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When Alexander The Great, after conquering kingdoms and returning to his country, fell ill which led him to his deathbed.
He gathered his generals and told them, “I will depart from this world soon, I have three wishes, please carry them out without fail.”
The king asked his general to abide by these last wishes:
1) The Macedonian King said, “My physicians alone must only carry my coffin.”
2) “I desire that when my coffin is being carried to the grave, the path leading to the graveyard be filled with the wealth that I collected,” the king said.
3) “My third and last wish is that both my hands be kept hanging out of my coffin,” Alexander said.
The generals agreed to abide by their king’s last wishes and asked him the reason for doing so.
Alexander said, “I want the world to know the three lessons I have just learnt.”
The king interpreted his wishes and continued,
a) “I want my physicians to carry my coffin because people should realize that no doctor on this earth can really cure anybody.
They are helpless in front of death.”
b) “I spent all my life earning riches but cannot take anything with me.
Let people know that wealth is nothing but dust.”
c) “I wish people to know that I came empty-handed into this world, and I will go empty-handed.”
What wonderful words of wisdom coming out of the mouth of the dying hopeless king.
To a dying man that has no hope means that once he reaches the end, life is like an on/off switch, the lights go off and that’s it – health is meaningless.
Wealth is meaningless.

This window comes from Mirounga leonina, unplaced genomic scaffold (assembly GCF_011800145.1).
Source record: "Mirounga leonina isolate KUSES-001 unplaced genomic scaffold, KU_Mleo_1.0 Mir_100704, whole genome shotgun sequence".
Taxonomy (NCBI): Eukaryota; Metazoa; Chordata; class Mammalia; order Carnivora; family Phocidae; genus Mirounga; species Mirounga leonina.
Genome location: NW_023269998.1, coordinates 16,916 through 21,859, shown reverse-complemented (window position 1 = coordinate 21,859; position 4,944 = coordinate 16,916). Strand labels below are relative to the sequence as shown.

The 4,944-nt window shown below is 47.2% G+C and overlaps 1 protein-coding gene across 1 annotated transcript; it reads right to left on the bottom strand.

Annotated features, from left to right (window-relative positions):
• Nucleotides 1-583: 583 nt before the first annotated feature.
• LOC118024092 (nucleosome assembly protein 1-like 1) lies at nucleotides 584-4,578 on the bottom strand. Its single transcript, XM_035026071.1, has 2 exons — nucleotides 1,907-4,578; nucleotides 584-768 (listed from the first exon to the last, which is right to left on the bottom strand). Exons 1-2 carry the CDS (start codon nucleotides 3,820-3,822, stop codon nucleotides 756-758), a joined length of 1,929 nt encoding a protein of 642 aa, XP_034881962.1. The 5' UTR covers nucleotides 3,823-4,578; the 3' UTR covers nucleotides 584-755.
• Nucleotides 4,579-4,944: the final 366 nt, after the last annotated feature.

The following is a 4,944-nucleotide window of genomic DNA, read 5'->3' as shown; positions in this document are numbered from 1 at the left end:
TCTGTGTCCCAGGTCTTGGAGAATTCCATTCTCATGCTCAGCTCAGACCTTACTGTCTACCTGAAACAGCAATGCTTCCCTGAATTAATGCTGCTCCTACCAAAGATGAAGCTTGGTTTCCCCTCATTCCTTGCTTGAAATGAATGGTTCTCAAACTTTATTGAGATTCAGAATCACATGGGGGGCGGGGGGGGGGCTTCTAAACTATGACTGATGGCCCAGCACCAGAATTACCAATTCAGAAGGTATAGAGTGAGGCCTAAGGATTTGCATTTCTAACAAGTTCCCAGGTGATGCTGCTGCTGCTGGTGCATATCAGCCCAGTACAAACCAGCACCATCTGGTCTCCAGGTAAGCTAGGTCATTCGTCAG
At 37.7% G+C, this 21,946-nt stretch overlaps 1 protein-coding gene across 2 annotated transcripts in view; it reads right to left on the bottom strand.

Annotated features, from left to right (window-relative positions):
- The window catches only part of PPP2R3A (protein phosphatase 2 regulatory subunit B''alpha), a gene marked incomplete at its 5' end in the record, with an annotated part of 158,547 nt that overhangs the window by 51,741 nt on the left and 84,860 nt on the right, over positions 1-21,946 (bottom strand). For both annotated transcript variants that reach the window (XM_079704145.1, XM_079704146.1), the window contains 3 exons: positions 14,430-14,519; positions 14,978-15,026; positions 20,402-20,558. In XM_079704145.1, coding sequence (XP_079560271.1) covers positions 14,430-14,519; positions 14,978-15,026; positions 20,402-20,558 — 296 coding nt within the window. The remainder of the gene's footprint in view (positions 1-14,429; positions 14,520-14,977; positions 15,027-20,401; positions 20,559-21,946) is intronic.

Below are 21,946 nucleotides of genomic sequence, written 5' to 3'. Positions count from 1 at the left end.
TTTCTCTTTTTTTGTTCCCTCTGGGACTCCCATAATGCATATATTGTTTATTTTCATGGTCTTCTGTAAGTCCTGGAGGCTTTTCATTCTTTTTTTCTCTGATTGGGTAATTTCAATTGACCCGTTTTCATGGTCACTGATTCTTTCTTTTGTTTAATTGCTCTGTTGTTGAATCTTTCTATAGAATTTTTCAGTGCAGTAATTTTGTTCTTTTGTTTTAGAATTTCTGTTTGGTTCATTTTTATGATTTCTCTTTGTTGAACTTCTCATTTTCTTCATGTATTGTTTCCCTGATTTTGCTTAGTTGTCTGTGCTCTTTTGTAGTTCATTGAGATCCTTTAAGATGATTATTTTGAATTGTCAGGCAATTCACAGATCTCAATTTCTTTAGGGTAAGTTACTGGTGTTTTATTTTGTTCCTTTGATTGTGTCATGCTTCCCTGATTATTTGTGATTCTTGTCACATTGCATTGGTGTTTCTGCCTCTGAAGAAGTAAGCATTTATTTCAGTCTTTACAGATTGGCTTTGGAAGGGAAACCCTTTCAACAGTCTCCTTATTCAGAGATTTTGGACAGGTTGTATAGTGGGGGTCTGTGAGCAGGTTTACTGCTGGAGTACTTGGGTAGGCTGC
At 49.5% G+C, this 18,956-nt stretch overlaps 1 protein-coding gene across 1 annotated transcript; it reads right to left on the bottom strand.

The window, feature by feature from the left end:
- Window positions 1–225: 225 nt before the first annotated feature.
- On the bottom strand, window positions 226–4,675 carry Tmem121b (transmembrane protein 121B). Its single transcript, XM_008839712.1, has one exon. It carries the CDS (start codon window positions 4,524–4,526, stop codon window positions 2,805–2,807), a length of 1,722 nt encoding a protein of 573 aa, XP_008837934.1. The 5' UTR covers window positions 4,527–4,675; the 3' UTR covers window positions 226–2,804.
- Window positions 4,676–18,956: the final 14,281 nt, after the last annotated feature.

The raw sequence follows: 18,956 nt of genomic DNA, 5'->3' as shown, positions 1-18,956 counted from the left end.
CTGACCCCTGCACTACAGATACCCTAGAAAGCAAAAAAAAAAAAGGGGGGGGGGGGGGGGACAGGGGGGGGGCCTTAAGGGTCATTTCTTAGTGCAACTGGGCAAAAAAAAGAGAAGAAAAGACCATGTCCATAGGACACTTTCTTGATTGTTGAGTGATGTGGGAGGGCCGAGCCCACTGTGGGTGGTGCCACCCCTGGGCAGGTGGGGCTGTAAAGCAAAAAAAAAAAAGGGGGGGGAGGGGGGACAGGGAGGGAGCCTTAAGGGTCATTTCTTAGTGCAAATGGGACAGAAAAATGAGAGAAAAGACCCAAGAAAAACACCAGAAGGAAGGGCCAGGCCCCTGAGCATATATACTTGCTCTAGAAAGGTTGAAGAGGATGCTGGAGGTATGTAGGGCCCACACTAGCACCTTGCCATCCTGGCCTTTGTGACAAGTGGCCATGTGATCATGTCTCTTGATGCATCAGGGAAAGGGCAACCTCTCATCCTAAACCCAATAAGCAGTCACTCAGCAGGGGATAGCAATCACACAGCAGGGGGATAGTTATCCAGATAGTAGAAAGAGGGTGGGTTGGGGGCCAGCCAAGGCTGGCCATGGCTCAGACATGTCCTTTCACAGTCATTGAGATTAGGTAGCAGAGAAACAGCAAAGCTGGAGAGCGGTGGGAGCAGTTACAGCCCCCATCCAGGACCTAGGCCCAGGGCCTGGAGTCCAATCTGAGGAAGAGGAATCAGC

The presence of the physical body is meaningless.
Just like when King Solomon writes in the book of Ecclesiastes 1:2
Alexander The Great wanted the world to see that out of the womb of his mother, he had nothing in his hands so likewise, he will leave this world with nothing in his hands.
Yet again, to a hopeless person, death is just the last chapter of life.
But not so for a true Christian who believes that each human being is a masterpiece of God because.
It is God who knit you together in your mother’s womb and each one of us is fearfully and wonderfully made.
Marvellous are His works!
Who also believes in hope everlasting.
The Bible gives all Christians a true definition of our belonging and what we must do, by faith, to achieve a life of sanctification.
Then comes the very important question which is the choice of how you utilize this marvellous creation is entirely up to you.
Do you choose to live and be filled materialistically, and at the last breath, all that you have done and gained is meaningless?
You see, the materialistic world that we live in today screams louder than the conviction from the Holy Spirit.
Why do I say that?
Because conviction forces us to change on a dime, but materialism causes us to crave without delay.
So, if you choose a life of conviction, you are constantly changing and transforming (metamorphoō) by the power of the scripture.
That is true Christianity.
Unfortunately, Jesus tells of a young rich guy who rather cared more for earthly wealth than his heavenly treasures.
Let’s find out.
The Context
The context of Luke 12:13-21 is important for us to understand before we dive into the parable.
On the surface, the parable may seem like it is talking about the greediness of the rich especially when you read when Jesus warns the rich man to “Watch out.
Be on your guard against all kinds of greed; life does not consist in an abundance of possessions.”
But in fact, it goes much deeper than that.
If we need to understand this parable, we must begin all the way back to Luke 12:1.
Look at what’s going on,
Let’s stop there for a second.
Do you see what’s happening?
Thousands and thousands and thousands of people were coming to listen to Jesus speak, but are they really here to listen?